Albert Edwards Returns From Jamaica, Talks MMT And The Likelihood Of Negative Rates In The US

Albert Edwards Returns From Jamaica, Talks MMT And The Likelihood Of Negative Rates In The US

When last we checked in on SocGen's Albert Edwards, he was regaling readers with a story about the time he almost died in a road rage incident. No, wait, that was the time before. The last time we checked in on Albert was January 10, six days after Jerome Powell's successful jawboning of markets in Atlanta. At the time, investors were wondering whether it would be enough to rescue markets. Albert's answer was as follows: If we are indeed nearing the point where the Fed stops tightening (both
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9 thoughts on “Albert Edwards Returns From Jamaica, Talks MMT And The Likelihood Of Negative Rates In The US

  1. Yeah, I figured Powell would stick to his guns long enough to look the fool but he blinked and the only other logical assumption is Helicopter Money for days… the only question is will wage inflation ever be allowed or will asset values skyrocket while wages stay flat?

  2. Wage inflation should be added as a Fed reserve mandate. That is, increased wages should be viewed as a positive goal, NOT a reason to raise rates and slow the economy…. It is possible to have progressive wages in a “managed” growth economy….However, the Fed’s track record has been an abomination….Life after the Fed would be great, if only we had a functioning government with sufficient (unconflicted) oversight of the banksters.

    1. Like the Heis has reminded us, the financial world is a human construct. Which means we get to make up the rules.

      MMT thinking is young and has a shorter record (good results so far) than the older way of thinking where we thought of government debt and deficits as being the same as household debt. But that longer record involves a lot of suffering each time resources where pulled back without having inflation as a problem. MMT does not tighten if there is no inflation problem, but governments need fiscal policy that targets infrastructure (including education and heath) in order to get the most benefit out of the easing. Otherwise it stays in the financial industry alone.

  3. I think the limiting factor will be whether or not people retain confidence in American money if they implement MMT. If a large percentage of people start transferring their US money into Yuan or Swiss Franks or Norwegian Krona because the US money is not backed by gold or the value of American goods or anything of value, why hold it?? If the currency is in fact a fiat currency and they print the US monopoly money whenever they need it there will be no controls on it. Why bother collecting taxes?? They can just print ad infinitum.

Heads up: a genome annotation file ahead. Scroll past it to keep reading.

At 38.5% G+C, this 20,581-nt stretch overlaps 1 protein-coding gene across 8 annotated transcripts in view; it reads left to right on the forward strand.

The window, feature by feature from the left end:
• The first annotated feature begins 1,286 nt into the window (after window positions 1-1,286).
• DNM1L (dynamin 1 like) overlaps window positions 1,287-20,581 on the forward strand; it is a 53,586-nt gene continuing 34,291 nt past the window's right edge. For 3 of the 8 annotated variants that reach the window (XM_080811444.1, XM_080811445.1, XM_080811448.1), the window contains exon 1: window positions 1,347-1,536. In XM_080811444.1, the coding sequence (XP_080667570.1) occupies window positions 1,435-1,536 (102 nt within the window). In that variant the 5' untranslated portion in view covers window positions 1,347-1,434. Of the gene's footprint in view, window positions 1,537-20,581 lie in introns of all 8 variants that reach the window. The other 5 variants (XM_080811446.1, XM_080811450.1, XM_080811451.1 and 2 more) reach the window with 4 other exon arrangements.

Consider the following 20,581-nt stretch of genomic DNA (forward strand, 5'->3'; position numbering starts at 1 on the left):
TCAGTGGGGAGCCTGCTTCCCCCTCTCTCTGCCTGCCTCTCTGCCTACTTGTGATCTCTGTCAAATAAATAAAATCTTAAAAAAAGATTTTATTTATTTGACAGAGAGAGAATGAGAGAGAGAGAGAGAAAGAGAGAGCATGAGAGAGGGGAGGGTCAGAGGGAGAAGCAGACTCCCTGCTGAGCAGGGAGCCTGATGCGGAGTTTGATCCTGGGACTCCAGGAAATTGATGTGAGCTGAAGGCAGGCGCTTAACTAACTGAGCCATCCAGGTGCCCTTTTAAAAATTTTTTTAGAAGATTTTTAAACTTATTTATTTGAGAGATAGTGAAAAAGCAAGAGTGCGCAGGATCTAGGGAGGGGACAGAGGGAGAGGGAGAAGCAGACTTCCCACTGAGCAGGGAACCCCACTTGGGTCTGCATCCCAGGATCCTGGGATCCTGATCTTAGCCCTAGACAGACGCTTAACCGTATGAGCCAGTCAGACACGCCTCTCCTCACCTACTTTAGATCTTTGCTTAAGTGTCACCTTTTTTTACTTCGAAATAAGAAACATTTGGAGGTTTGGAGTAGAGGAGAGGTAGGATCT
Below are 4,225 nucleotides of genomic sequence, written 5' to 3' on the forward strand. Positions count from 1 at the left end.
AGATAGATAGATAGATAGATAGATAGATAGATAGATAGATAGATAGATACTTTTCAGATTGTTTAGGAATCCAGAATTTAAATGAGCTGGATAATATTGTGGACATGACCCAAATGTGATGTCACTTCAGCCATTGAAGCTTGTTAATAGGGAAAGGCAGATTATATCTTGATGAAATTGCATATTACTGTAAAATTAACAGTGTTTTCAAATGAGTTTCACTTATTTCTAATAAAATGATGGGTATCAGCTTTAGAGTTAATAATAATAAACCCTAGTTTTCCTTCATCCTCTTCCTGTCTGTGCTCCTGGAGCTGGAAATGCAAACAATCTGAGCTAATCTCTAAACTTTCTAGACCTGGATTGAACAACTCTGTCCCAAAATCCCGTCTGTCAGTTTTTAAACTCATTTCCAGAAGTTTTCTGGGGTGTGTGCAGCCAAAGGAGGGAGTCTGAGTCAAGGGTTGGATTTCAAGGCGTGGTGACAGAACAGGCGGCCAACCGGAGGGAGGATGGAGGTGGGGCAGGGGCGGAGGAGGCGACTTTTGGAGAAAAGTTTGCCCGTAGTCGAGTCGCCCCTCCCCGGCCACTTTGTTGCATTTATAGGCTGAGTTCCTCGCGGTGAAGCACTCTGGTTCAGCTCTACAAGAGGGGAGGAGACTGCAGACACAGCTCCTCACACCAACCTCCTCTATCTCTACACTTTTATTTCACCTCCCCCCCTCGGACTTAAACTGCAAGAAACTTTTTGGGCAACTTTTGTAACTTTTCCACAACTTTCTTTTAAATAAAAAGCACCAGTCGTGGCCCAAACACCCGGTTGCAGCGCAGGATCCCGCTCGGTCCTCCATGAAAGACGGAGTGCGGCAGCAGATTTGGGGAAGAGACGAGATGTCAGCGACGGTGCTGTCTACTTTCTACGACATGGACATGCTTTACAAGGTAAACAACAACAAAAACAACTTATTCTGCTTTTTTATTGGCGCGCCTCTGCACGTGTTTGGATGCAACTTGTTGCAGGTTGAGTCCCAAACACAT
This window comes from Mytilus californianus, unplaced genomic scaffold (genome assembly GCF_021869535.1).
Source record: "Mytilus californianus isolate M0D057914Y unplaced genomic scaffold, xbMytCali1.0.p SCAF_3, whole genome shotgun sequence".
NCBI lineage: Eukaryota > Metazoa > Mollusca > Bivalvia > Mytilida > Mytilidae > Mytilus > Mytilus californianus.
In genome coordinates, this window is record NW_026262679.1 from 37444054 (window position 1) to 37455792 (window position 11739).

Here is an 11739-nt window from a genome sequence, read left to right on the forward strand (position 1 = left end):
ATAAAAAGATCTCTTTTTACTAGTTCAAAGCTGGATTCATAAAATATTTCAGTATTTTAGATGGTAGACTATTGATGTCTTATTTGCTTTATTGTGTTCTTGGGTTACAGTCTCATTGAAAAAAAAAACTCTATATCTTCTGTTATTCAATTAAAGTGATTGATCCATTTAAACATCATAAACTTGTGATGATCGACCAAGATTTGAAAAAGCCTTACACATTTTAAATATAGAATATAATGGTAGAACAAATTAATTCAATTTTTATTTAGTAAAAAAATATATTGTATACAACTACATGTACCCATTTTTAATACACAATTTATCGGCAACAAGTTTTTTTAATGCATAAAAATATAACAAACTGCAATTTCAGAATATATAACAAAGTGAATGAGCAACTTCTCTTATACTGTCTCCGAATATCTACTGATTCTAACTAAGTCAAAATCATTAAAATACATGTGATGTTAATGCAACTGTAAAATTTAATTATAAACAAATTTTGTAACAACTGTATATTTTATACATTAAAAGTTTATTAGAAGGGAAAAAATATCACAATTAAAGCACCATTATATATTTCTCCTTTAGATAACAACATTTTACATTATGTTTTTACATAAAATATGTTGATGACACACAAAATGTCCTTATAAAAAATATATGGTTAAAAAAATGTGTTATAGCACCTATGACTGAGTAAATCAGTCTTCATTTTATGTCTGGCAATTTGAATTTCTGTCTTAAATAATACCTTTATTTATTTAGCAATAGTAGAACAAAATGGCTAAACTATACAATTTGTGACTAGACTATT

1. The dollar is in a unique position. It is the world’s reserve currency and that would take a lot to change. Easy monetary policy everywhere (that matters), means all currency are in the same boat. In fact, the reserve currency MMT’ing forces the rest to follow.

      “Why bother collecting taxes??”….why indeed!? Taxes only remove money from the private sector. They have been removing taxes for thirty-five years, but not replacing all of it with growth. In addition, most of the benefit has gone to the top and has stayed there (the velocity of M2 is historically low).

      The next decade will be as exciting as the last.

  4. Aging population, productivity issues, educational issues, budget deficits, debt levels, etc all suggest the next downturn will lead to Albert being correct for the most part. The average person has no idea of the carnage that is likely coming.

    1. We have been hearing for several years now that the apocalypse is upon us. As I recall, Mr. Ricard picked a doomsday date that came and went two years ago. Mr. Dent told us about the demographic cliff that we fell from. There’s Gundlach now and the permabears that have always been there. Buffet never worries, just keeps his faith in the good ole U.S….We have been whipsawed by the Fed and the stockmarket and the banksters. The experts advertising on tv convince us to buy gold. You can do a little better now on cds. The banks may or may not be safe in the long run. Ain’t nobody that knows nothin, thats for sure. Its a risky world, but at least we can say we are civilized.

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